Police told to see prostitutes as victims
By Nita Bhalla
NEW DELHI (Reuters) - Police must treat prostitutes as victims rather than criminals and crack down instead on clients and human traffickers who force women and children to sell their bodies, activists said on Wednesday.
Hundreds of thousands of women and girls in India are kidnapped, sold, coerced or trafficked for sex in a highly organised, yet illicit trade which is the world's third most lucrative after arms and drugs.
But activists say that while the children and young women are often trapped in slave-like situations, unable to free themselves from their pimps and brothel owners, police treat them as criminals while the real perpetrators get away.
"Hundreds of thousands of victims are invisible and are kept in captivity and have no access to any justice system whatsoever," said Ruchira Gupta, director of Apne Aap Women Worldwide, a local charity working against human trafficking.
"On the other hand, the perpetrators of this crime -- the profiteers and buyers that constitute the demand for human trafficking -- are visible and work with impunity."
In India, trafficking and profiting by selling a person for sex is illegal, but paying for sex with a prostitute is not unless she is under 18-years-old.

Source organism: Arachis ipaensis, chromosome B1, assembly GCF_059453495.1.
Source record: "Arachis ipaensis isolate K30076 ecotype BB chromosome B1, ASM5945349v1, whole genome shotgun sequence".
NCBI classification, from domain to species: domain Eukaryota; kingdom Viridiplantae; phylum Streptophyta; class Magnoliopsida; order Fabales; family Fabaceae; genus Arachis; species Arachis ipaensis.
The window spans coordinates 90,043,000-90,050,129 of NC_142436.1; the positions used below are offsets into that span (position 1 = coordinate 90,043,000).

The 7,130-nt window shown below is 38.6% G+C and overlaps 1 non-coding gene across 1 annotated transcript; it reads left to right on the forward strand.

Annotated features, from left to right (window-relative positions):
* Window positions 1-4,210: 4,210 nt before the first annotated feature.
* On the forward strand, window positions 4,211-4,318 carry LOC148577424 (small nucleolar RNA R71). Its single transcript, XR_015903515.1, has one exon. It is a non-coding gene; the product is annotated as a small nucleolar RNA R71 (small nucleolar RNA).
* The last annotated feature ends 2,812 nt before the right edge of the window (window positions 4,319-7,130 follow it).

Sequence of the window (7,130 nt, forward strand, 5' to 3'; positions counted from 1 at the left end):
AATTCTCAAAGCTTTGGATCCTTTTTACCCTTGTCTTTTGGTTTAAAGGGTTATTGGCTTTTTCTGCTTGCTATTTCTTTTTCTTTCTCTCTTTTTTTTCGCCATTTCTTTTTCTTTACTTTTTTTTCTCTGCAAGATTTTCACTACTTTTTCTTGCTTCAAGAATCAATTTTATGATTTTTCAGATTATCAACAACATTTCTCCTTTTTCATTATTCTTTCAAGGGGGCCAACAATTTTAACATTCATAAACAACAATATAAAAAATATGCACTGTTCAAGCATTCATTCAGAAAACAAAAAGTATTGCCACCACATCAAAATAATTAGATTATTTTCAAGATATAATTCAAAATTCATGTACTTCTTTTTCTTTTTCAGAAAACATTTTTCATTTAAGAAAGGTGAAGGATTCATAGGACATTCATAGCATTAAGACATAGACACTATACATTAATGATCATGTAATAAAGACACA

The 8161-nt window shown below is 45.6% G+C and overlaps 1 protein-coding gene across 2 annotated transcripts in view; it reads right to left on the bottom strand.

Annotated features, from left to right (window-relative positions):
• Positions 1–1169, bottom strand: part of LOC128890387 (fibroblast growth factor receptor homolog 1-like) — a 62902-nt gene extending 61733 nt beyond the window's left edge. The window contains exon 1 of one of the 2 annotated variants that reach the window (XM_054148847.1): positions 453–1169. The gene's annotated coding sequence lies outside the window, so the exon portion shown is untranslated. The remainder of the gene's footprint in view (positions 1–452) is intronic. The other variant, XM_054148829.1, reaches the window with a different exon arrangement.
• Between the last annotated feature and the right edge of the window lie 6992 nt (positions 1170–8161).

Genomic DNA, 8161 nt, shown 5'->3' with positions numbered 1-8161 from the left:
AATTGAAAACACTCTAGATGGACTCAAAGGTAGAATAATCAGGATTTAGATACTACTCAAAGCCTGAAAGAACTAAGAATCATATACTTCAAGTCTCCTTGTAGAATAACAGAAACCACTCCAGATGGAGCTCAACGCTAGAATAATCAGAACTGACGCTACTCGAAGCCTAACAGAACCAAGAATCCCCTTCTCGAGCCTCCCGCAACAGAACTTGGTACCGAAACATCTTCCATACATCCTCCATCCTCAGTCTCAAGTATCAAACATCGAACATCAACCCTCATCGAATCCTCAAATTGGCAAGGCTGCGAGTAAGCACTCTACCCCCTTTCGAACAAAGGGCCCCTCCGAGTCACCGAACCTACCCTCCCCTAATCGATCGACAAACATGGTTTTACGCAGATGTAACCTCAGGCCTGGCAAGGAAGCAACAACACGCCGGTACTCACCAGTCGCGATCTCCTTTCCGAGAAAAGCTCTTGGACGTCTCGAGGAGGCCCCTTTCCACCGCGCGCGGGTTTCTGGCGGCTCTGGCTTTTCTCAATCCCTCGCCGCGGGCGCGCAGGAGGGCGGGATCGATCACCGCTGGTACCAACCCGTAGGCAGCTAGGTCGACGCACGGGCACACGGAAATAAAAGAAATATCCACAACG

Almost 6,000 cases of trafficking were registered in 2005, but activists say the real number is much higher and on the rise.
Activists say that women are easy targets for police to arrest and round up in brothel raids and on street corners and police rarely investigate or arrest brothel owners or pimps.
Experts, speaking at the launch of a handbook to help police better enforce human trafficking laws, said police needed to understand the issue better.
"The real problem is not the absence of a legal infrastructure, but the importance of those that are empowered to impose the law to know what to do," said Gary Lewis, South Asia representative of the U.N. Office on Drugs and Crime.
According to the International Labour Organisation, 2.45 million people worldwide are exploited and treated like slaves every year, and another 1.2 million people are trafficked.
Lewis said that, according to some estimates, the global trade in human trafficking generated around $32 billion a year.